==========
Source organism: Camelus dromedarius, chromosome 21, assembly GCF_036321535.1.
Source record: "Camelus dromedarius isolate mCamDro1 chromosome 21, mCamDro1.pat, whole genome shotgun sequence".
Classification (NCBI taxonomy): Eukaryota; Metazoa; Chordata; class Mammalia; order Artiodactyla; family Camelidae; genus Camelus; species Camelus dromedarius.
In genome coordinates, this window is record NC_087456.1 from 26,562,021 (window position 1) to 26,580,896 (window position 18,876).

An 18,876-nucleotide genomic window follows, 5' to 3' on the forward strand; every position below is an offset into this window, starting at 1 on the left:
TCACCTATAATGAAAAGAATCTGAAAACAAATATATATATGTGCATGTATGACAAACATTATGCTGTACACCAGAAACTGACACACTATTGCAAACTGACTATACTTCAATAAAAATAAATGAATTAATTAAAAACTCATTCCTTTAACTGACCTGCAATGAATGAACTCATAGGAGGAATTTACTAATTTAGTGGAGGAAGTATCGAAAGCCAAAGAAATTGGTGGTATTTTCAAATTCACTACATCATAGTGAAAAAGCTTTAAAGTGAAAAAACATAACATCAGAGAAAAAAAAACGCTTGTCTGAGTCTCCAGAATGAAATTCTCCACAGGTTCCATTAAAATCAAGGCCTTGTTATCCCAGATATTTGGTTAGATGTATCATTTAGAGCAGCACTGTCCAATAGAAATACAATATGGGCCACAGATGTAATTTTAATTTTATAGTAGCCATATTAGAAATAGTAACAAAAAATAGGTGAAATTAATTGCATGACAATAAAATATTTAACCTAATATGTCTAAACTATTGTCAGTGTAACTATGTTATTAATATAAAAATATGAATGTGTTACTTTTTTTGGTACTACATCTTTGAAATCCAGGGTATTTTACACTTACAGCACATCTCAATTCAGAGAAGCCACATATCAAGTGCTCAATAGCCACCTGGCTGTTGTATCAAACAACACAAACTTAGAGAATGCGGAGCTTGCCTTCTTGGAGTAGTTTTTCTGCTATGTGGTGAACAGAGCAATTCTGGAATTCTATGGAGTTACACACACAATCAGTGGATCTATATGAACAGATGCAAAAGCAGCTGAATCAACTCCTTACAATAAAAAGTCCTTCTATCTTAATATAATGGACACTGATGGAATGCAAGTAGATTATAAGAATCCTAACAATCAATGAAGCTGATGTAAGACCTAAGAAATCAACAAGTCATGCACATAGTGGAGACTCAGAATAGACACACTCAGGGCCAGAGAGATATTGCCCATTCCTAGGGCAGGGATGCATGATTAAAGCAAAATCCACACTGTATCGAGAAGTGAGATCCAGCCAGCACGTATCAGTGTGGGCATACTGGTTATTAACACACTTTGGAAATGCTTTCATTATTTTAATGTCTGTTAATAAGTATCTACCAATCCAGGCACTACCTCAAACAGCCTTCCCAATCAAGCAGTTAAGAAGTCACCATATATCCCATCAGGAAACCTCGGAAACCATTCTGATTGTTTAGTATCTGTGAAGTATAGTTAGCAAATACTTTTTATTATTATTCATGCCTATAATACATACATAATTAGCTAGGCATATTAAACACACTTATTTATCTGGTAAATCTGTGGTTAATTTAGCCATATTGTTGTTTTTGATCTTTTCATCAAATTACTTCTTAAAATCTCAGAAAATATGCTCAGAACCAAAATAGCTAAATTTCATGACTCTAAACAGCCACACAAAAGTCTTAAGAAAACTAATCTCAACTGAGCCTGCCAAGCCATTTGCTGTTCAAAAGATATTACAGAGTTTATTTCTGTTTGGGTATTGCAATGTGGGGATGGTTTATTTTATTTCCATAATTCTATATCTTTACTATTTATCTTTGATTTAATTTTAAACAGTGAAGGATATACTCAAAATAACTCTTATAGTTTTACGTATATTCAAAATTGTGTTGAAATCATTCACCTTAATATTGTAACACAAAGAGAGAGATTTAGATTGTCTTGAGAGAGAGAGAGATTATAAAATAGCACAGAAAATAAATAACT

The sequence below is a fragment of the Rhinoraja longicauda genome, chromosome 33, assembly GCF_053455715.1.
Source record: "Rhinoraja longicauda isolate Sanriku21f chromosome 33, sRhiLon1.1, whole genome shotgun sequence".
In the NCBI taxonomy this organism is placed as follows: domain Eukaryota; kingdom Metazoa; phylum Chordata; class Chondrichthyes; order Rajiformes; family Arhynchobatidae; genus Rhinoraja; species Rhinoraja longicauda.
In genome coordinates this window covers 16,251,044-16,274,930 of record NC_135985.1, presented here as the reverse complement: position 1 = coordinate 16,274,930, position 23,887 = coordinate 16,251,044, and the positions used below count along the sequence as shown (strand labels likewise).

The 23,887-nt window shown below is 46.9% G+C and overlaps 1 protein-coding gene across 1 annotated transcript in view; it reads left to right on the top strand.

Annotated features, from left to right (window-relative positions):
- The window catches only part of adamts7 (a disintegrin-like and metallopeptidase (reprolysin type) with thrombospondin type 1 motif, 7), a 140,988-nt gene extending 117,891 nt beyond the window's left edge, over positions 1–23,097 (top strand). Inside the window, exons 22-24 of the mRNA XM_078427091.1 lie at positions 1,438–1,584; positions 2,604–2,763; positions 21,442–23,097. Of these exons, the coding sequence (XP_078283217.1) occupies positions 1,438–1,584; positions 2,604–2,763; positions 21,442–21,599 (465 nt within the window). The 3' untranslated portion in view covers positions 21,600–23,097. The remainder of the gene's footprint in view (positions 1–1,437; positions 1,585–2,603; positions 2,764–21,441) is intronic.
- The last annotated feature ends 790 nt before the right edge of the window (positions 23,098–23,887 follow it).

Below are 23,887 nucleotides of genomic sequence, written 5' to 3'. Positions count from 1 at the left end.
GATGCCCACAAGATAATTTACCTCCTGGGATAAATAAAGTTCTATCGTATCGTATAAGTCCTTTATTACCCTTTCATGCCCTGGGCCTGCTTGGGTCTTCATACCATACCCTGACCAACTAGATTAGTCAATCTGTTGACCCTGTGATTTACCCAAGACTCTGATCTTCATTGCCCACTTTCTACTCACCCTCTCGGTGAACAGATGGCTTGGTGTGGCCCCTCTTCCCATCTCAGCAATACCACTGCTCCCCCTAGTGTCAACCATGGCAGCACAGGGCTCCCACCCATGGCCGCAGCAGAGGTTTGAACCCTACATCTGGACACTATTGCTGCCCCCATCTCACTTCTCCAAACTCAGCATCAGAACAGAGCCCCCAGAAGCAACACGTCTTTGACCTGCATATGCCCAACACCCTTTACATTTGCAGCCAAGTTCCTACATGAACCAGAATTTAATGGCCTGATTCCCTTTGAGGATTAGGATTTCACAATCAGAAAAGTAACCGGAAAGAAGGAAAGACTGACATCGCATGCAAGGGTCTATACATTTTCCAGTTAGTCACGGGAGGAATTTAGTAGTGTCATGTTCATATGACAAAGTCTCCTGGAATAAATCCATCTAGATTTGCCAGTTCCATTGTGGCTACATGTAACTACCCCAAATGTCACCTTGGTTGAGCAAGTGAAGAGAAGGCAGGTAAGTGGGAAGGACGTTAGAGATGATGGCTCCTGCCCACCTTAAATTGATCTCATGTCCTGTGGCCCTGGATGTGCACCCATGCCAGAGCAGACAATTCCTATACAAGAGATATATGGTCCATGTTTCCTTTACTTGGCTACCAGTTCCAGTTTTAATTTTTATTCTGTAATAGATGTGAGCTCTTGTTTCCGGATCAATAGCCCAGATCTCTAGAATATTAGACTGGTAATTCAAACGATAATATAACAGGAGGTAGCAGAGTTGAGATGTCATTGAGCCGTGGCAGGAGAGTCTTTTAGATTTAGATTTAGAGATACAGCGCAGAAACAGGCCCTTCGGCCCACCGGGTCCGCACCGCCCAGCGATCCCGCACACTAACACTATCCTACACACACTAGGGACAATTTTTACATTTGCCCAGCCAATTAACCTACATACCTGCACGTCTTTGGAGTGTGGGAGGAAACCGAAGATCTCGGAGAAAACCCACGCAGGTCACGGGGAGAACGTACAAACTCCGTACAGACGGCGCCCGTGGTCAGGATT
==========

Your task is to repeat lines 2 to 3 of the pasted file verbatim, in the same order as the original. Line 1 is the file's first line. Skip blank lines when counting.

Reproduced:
Source record: "Camelus dromedarius isolate mCamDro1 chromosome 21, mCamDro1.pat, whole genome shotgun sequence".
Classification (NCBI taxonomy): Eukaryota; Metazoa; Chordata; class Mammalia; order Artiodactyla; family Camelidae; genus Camelus; species Camelus dromedarius.